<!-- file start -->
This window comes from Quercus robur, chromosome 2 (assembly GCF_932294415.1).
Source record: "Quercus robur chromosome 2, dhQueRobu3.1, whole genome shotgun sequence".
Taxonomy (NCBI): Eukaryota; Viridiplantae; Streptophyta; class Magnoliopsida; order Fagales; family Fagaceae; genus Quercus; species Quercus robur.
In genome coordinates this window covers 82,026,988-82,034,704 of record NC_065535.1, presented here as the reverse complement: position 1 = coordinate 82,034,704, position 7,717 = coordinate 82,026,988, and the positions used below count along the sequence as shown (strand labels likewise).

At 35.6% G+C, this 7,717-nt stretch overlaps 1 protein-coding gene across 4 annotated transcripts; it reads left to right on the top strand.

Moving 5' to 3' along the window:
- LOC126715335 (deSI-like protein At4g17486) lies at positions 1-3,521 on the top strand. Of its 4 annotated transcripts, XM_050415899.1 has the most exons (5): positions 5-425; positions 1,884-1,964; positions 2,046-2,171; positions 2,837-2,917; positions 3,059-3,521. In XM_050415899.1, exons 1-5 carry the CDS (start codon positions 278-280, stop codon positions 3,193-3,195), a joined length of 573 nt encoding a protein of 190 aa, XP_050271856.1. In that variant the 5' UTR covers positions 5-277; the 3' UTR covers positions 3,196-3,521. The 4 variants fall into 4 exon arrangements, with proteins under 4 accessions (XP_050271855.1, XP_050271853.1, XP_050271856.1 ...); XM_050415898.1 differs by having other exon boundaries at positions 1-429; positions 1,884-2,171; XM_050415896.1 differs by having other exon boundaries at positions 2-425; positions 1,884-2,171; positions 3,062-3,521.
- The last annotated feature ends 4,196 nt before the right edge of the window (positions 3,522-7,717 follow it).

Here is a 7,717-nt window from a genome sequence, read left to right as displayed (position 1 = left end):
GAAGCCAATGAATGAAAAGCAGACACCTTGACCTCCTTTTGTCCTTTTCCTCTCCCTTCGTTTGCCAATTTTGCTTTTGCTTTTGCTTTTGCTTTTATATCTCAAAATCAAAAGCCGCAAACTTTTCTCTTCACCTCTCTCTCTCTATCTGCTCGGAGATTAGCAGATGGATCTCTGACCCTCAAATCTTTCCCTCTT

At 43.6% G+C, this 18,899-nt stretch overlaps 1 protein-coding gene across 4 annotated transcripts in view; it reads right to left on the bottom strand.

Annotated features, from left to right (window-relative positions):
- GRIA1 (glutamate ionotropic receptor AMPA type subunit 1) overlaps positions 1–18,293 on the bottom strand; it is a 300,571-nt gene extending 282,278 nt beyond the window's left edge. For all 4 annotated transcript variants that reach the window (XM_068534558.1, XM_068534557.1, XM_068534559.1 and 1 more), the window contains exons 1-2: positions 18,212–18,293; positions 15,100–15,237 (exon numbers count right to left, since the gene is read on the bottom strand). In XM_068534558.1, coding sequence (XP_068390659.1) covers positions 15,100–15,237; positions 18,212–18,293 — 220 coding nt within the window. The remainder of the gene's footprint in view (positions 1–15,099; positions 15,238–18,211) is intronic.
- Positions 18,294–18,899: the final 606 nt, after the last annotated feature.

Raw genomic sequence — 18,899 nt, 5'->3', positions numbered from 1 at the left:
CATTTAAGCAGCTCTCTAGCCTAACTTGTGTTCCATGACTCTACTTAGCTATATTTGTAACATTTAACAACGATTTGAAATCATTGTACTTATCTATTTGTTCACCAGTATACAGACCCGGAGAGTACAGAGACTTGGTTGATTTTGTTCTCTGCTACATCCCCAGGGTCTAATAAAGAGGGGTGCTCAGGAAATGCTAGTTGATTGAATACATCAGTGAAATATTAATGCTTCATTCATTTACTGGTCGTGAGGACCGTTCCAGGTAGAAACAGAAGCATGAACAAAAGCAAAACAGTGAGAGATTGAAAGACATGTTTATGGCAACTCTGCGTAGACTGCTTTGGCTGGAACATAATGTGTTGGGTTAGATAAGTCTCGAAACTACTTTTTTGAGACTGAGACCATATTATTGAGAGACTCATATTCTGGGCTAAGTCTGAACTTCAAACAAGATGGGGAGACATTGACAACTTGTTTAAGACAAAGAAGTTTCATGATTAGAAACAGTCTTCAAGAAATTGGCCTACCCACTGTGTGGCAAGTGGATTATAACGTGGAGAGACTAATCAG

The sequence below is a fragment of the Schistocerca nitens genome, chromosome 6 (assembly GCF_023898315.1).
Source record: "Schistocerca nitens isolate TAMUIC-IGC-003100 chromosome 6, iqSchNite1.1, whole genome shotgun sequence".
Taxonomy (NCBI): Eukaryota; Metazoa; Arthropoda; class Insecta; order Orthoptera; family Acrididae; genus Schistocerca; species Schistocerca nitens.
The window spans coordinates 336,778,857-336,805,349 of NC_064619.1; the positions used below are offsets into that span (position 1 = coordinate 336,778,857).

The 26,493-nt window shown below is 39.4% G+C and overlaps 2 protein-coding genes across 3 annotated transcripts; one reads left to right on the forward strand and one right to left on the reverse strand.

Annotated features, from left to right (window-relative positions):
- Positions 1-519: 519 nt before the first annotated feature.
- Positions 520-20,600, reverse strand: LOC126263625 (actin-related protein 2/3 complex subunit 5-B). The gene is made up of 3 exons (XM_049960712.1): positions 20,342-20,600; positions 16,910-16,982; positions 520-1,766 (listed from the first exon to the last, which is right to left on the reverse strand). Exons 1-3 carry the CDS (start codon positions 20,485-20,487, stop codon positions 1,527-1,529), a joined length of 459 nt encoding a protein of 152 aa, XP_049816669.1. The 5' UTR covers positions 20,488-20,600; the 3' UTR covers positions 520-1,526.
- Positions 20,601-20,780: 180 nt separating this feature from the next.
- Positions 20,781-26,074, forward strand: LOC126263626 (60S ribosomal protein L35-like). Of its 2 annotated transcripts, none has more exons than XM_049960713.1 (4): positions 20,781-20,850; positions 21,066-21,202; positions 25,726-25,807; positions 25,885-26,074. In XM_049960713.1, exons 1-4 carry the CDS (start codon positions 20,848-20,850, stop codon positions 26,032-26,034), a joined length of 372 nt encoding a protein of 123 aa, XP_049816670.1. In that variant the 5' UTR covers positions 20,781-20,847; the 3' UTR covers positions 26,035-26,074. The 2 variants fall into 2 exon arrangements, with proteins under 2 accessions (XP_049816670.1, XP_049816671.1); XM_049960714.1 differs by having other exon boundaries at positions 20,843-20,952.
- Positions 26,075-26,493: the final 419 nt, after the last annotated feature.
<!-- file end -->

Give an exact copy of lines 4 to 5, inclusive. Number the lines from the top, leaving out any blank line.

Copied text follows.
In genome coordinates this window covers 82,026,988-82,034,704 of record NC_065535.1, presented here as the reverse complement: position 1 = coordinate 82,034,704, position 7,717 = coordinate 82,026,988, and the positions used below count along the sequence as shown (strand labels likewise).

At 35.6% G+C, this 7,717-nt stretch overlaps 1 protein-coding gene across 4 annotated transcripts; it reads left to right on the top strand.